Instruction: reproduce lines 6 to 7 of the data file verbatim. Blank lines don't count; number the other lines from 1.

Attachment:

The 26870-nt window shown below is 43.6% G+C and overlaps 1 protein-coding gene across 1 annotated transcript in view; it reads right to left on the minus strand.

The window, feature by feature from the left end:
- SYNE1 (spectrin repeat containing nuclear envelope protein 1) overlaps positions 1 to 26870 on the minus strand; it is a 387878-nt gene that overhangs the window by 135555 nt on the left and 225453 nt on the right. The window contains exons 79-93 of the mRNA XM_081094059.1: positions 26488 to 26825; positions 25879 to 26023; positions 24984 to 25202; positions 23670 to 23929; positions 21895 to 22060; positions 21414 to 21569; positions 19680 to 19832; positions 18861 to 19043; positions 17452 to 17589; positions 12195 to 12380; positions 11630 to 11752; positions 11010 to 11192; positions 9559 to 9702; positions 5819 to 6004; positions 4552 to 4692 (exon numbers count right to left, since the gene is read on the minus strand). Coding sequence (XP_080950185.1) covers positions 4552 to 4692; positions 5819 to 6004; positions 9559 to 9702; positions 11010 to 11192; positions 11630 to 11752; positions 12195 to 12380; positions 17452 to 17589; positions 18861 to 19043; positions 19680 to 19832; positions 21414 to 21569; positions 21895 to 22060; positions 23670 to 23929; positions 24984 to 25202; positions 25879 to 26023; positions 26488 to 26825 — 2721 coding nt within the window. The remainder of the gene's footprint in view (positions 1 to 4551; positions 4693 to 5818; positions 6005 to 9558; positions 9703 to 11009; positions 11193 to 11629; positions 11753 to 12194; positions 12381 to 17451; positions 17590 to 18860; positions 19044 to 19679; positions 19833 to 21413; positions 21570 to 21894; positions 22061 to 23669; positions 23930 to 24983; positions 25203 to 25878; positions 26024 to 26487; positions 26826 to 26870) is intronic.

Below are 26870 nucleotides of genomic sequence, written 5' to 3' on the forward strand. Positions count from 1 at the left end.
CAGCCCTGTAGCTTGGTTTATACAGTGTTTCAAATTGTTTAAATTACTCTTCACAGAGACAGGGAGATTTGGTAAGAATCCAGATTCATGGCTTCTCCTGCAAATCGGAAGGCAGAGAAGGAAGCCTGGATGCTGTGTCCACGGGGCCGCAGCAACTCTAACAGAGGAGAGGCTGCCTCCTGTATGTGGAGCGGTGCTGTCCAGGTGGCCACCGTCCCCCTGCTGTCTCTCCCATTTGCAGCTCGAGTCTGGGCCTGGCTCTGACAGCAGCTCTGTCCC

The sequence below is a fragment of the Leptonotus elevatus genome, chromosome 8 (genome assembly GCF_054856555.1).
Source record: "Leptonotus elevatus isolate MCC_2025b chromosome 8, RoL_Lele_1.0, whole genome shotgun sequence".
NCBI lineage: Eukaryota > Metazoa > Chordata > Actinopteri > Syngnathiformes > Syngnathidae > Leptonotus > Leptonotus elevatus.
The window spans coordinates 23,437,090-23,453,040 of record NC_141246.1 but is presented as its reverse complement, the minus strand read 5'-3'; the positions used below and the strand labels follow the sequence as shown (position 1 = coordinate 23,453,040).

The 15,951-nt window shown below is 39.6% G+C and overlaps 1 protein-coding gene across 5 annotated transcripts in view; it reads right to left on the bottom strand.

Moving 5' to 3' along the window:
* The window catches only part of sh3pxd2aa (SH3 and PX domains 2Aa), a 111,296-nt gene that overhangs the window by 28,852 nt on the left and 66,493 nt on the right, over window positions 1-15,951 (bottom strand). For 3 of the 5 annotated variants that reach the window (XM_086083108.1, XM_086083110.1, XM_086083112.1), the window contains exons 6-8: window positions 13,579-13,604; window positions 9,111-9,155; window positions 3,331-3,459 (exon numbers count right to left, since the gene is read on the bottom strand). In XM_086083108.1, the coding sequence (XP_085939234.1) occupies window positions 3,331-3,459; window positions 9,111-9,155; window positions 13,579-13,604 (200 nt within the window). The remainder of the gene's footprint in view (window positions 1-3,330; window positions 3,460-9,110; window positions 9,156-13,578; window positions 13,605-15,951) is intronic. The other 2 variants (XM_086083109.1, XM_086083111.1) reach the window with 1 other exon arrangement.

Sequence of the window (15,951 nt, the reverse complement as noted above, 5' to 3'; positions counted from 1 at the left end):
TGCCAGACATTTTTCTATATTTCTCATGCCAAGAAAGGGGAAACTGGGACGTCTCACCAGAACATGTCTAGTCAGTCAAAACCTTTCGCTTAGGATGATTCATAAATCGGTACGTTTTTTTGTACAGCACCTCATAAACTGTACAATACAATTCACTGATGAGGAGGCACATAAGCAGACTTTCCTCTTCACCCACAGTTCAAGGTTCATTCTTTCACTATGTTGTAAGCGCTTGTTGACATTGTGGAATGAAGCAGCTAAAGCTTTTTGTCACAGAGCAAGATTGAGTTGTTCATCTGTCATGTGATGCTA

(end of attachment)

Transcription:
The sequence below is a fragment of the Leptonotus elevatus genome, chromosome 8 (genome assembly GCF_054856555.1).
Source record: "Leptonotus elevatus isolate MCC_2025b chromosome 8, RoL_Lele_1.0, whole genome shotgun sequence".